With each new album, the Chemical Brothers don't reinvent the wheel so much as rotate the tires. None of their studio albums, including Come With Us, their fourth, have been dramatically different, sonically, from one another - they're all furious sets of wired rhythms and sasquatch kick drums. |
That said, the slowly blooming "Star Guitar," wherein a dreamy melody hatches from an array of Ritalin beats, is evidence of a band that is increasingly drawn to disorientingly lush tunes rather than to mere adrenaline anthems. Likewise, "Hoops,"... Read More
lit up with a shimmering double helix of acoustic guitar, is twisted psychedelia that is more strangely beautiful than the Eighties work of the Butthole Surfers.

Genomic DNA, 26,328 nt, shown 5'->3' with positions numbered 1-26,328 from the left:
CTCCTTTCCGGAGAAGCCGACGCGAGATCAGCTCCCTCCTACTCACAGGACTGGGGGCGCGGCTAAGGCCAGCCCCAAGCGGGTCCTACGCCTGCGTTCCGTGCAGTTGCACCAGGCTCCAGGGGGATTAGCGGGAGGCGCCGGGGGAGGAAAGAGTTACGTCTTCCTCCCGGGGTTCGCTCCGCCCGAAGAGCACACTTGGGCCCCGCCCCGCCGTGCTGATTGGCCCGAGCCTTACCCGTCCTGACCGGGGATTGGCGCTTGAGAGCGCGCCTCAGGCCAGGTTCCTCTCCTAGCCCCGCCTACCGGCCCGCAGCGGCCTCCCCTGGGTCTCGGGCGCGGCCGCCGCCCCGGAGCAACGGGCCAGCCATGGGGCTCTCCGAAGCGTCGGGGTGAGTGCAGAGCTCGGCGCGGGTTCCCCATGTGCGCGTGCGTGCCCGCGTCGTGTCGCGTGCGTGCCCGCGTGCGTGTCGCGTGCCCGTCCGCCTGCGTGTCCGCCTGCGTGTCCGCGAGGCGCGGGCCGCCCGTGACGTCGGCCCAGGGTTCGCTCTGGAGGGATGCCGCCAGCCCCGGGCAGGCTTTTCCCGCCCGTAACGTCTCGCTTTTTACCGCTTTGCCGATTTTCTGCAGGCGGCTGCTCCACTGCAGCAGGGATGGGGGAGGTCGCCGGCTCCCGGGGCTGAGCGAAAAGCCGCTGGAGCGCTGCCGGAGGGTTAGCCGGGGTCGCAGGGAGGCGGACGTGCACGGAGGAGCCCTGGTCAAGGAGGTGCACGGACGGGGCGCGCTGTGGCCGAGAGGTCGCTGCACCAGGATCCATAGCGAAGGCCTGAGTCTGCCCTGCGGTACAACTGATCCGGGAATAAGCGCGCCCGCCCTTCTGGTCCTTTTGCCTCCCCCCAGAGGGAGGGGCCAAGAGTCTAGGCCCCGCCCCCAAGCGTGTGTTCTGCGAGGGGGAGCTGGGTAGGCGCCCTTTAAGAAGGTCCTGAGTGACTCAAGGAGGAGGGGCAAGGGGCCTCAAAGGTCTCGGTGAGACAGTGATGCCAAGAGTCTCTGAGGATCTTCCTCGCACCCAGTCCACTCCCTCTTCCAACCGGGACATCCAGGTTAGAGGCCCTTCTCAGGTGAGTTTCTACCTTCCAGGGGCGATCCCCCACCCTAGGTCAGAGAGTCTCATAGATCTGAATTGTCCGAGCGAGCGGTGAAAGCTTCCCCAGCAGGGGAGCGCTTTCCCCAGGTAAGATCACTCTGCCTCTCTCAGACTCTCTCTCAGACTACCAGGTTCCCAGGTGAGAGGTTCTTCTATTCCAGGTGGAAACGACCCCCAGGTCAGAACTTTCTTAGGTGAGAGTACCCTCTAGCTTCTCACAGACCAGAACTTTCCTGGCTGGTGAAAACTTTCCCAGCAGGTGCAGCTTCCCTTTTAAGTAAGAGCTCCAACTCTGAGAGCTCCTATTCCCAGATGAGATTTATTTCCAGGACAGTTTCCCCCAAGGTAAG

It's not that Come With Us doesn't rock like a jet engine in a jewel case - it does - but it's more striking for the moments when a warped loveliness, like the icy, phased harpsichord gusts of "Pioneer Skies," wafts up and out from among the roar of the sirens and sequencers. The album title itself is a little ironic, though: The Chemical Brothers are patiently finessing their sound, paused by the side of the road and waiting for the rest of the world to catch up with their hyperkinetic, gorgeous beats.
(RS 889 - February 14, 2002)